What Does 'Freedom From Want' Mean
In January 1941, US President Franklin D. Roosevelt delivered his State of the Union address in which he outlined his idea of the Four Freedoms, which included freedom of speech, of worship, from fear, and from want. Defending his vision against charges of unrealistic idealism, FDR added,
“That is no vision of a distant millennium. It is a definite basis for a kind of world
attainable in our own time and generation.”
Two years later, over four consecutive issues, The Saturday Evening Post published essays on each of FDR’s Four Freedoms, each accompanied by a painting by Norman Rockwell.
To depict Freedom from Fear, Rockwell painted a mother and father tucking their children into bed to sleep the sleep of the blissfully innocent.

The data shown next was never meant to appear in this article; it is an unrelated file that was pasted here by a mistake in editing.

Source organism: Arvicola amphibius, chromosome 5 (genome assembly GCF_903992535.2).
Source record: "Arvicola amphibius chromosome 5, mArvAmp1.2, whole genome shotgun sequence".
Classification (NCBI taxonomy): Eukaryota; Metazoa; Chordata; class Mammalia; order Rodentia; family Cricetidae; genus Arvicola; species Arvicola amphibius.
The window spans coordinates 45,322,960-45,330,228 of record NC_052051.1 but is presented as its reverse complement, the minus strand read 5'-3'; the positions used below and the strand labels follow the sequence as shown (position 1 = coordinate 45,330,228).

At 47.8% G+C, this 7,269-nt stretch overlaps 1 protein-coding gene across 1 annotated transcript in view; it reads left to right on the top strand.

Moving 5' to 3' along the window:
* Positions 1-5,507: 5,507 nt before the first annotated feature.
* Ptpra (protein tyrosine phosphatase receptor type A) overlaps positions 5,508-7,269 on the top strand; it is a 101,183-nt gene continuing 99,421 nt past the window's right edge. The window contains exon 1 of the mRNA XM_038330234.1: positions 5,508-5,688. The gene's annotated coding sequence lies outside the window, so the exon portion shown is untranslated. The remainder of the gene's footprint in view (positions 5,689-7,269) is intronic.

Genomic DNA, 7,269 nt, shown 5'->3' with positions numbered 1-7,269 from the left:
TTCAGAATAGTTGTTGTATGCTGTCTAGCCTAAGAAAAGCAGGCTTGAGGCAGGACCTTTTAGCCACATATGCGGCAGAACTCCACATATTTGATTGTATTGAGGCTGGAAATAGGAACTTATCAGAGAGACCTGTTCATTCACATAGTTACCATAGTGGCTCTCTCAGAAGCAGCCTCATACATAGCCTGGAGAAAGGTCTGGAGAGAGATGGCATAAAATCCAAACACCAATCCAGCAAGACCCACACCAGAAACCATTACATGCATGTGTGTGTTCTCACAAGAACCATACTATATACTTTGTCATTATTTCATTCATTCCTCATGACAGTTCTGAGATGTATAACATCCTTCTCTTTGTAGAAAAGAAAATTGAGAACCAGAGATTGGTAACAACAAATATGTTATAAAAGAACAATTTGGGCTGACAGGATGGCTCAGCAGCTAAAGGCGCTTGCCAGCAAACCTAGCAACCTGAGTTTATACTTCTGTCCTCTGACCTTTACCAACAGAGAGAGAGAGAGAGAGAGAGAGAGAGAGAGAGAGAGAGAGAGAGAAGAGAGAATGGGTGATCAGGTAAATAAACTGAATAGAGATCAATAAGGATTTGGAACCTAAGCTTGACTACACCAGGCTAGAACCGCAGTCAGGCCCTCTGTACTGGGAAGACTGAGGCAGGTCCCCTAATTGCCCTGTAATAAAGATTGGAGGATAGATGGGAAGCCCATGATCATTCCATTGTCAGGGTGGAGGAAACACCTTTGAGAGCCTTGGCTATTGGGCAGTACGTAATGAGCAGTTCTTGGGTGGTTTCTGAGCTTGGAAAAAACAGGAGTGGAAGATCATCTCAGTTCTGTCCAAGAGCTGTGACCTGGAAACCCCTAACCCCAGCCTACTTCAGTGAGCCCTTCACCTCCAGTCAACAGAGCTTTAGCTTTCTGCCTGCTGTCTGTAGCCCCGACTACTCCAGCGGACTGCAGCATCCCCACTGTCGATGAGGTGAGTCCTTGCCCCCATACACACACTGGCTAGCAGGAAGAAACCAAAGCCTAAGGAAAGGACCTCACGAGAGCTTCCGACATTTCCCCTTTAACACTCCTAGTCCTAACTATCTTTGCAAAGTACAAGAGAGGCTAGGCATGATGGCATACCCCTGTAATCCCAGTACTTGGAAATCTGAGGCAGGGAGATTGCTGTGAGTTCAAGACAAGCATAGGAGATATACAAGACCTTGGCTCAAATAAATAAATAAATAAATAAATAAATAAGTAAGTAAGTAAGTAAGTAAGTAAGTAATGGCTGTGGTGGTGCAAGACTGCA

For Freedom of Worship, Rockwell collected together a wide array of faces each with hands clasped in prayer—a fascinating image of spiritual solidarity at a time when Jews were being annihilated across Europe for their faith.
In Freedom of Speech, Rockwell painted a single brave soul standing up at a meeting to speak his mind and bare his soul.
When it came time to symbolize Free